In our last post, we discussed Google’s new ‘Material design’ philosophy for both Lollipop and future generations of Android. Material design establishes rules and theories for how visual environments in Android should be composed. Each visual element is treated as ‘material’ and thus must be designed with specific properties, dimensionality, and spatiality in mind. In short, this means an aesthetic that looks flat, but feels 3D. In concrete terms, this means flat and colourful shapes, regular spacing, depth and shadow, lots of readable white space and new transition animations. Today I’m going to talk about how these changes affect the way we design things (such as icons) within the ‘launcher’ environment, with the help of a few examples.

App icons

I’ve spoken to a number of people who previously used third-party launchers and customisation packs on KitKat, but actually dropped these in favour of the vanilla Lollipop launcher. Obviously, people are still going to use custom icons. But what material design has done is to lay down some ground rules that icon designers can work within – in order to maximise the end-user experience and help create a more unified Android ‘ecosystem’. As Google outline in the lengthy ‘Icons’ page of the material design spec, “while each product icon is visually distinct, all product icons for a given brand should be unified through concept and execution.” Therefore it’s important to look at the ways in which we can create icons that are innovative but consistent within Google’s new guidelines.

Material design icons

Although in a higher resolution, therefore being bigger than would usually be necessary for the average Android device, Dtalfonso’s icon set (pictured above) is a good example of Lollipop icons that fit within the material design ethos. We see the use of multiple shadows and directional lighting to give the images a sense of depth, but a clear feeling of uniformity and separation through the use of flatness. This ultimately gives the icons the sense of dimensionality that Google are aiming for as outlined in their icon proposal: “Product icon design is inspired by the tactile and physical quality of material. Each icon is cut, folded, and lit as paper would be, but represented by simple graphic elements. The quality of the material is sturdy, with clean folds and crisp edges. The matte-like finish interacts with light through subtle highlights and consistent shadows.”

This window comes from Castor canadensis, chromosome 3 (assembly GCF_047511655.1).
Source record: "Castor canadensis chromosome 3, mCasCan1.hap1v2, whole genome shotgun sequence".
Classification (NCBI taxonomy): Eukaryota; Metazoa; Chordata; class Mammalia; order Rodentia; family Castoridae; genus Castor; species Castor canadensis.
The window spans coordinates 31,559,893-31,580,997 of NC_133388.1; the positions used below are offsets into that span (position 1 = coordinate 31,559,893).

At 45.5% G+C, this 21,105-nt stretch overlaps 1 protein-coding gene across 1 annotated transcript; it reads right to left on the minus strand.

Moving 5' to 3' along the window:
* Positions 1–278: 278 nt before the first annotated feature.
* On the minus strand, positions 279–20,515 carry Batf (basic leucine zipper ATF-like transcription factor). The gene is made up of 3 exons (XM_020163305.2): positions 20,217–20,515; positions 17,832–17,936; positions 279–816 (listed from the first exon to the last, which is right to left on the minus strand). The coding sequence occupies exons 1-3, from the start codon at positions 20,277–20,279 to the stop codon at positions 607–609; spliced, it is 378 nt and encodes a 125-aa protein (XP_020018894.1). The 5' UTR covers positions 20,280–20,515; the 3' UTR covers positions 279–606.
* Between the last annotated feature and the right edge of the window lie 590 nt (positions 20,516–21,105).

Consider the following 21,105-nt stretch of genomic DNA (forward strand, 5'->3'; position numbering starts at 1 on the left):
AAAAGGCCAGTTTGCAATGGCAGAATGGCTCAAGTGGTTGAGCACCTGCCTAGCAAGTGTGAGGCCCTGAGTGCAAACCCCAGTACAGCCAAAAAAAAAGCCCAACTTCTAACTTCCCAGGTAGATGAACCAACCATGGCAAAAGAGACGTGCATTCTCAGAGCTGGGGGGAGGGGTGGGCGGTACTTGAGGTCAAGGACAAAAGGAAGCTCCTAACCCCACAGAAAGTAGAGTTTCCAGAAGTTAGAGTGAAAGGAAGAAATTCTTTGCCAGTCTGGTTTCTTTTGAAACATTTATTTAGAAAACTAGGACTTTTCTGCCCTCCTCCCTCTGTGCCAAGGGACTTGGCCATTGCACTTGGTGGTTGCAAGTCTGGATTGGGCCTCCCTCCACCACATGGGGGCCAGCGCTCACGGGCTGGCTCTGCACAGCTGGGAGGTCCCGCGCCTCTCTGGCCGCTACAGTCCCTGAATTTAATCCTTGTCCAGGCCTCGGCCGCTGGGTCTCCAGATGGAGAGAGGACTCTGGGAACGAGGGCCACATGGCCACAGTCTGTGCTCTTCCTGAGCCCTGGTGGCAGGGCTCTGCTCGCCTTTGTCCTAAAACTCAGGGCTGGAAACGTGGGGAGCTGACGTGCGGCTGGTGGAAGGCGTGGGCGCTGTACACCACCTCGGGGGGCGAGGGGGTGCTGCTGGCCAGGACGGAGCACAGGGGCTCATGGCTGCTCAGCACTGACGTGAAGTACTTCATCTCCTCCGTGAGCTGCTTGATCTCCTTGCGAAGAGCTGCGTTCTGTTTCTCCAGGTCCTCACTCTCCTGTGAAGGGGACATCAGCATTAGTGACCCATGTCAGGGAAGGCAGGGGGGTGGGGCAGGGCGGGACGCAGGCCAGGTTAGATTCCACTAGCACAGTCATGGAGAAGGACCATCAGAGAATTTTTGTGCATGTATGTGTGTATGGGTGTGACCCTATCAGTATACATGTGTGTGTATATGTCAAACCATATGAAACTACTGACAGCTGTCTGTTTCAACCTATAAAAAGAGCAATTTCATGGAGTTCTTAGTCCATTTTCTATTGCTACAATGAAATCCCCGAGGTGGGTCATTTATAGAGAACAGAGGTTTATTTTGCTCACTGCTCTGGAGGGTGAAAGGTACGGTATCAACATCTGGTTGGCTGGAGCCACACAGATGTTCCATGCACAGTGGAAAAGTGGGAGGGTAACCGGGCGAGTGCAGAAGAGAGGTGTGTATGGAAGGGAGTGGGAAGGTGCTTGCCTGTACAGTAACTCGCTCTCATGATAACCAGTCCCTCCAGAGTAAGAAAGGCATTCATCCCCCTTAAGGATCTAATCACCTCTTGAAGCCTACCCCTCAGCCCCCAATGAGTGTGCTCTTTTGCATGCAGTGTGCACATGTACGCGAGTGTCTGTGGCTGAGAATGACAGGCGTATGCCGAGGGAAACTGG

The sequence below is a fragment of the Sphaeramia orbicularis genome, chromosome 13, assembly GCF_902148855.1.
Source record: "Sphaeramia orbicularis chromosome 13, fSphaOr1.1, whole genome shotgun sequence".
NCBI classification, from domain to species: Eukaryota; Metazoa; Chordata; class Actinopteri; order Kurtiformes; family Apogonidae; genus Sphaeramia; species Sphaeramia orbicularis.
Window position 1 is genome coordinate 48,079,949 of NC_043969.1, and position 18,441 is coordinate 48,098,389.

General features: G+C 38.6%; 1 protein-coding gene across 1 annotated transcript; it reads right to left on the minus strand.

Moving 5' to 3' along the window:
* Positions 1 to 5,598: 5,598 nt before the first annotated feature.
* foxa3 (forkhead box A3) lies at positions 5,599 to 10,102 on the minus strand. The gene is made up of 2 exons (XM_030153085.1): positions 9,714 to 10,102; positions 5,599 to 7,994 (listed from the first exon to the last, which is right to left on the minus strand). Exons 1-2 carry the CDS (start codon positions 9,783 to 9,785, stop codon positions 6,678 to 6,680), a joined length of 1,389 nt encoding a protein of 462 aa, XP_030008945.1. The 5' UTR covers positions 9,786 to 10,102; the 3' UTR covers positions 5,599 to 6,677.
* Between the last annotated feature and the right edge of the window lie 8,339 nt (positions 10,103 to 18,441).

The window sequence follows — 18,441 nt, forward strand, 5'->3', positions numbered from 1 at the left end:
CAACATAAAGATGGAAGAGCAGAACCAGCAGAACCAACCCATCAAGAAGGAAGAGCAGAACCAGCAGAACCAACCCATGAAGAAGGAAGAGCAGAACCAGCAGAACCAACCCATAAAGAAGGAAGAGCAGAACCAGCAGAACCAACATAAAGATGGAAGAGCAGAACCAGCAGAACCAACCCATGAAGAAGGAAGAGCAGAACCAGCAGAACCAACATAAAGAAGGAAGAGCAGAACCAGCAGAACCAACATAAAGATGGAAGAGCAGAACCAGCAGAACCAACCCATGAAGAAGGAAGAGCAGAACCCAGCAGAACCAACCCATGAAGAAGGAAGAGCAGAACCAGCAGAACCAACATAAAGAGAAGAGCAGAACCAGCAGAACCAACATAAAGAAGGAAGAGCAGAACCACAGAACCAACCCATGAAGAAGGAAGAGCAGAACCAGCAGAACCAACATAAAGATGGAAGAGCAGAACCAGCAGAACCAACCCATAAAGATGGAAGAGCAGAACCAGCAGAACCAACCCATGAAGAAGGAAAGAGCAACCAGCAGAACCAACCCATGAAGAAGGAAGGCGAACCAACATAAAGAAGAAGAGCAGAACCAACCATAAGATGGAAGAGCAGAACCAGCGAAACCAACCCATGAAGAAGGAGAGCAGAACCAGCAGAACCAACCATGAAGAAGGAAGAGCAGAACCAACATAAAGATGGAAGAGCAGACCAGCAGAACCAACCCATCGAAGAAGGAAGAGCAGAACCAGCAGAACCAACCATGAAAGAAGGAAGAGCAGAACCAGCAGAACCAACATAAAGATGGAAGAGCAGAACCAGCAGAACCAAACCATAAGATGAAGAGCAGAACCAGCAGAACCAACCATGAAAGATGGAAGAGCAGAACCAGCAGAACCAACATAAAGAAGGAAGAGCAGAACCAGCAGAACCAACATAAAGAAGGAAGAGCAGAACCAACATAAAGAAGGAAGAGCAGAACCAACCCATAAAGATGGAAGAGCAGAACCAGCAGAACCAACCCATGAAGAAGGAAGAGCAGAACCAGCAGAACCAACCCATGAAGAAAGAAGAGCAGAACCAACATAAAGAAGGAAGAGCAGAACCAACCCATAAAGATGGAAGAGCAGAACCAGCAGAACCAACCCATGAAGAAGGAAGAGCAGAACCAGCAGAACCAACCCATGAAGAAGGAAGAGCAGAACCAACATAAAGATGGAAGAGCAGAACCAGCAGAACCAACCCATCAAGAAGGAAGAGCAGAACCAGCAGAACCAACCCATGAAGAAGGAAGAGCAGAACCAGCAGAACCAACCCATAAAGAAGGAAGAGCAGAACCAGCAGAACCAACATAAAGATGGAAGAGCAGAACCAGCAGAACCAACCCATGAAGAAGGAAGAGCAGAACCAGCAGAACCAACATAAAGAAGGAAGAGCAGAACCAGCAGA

Google icon spec 1

Google icon spec 2

Material design also introduces new ‘colour palettes’, which can be found here. They outline their principles for colour as so:

“[Colour] is inspired by bold [colour] statements juxtaposed with muted environments, taking cues from contemporary architecture, road signs, pavement marking tape, and sports courts. Emphasize bold shadows and highlights. Introduce unexpected and vibrant [colours].”

Each palette “starts with primary [colours] and fills in the spectrum”, and this is easily visible in the icons above. Pay attention to how the colours in each icon fit together, even if there are many of them – they fit together very well for a reason. Even small differences count in Lollipop, and with colour being particularly important in this iteration, researching the new palettes is a must.

Hopefully this will clear up the general principles Google want icon designers to move toward. With this in mind, it is vital to read their guidelines and specifications for design and interpret them in your own way. In the next post in the Lollipop series, I’ll be talking how this all fits in within app design itself.

Adam Parrish

Owner and creative director at Creative Freedom Ltd. Unbelievably cool icon design expert, husband, and father of two awesome girls. A proper decent chappy and thoroughly fab to work with. Ok, so I wrote my own bio…

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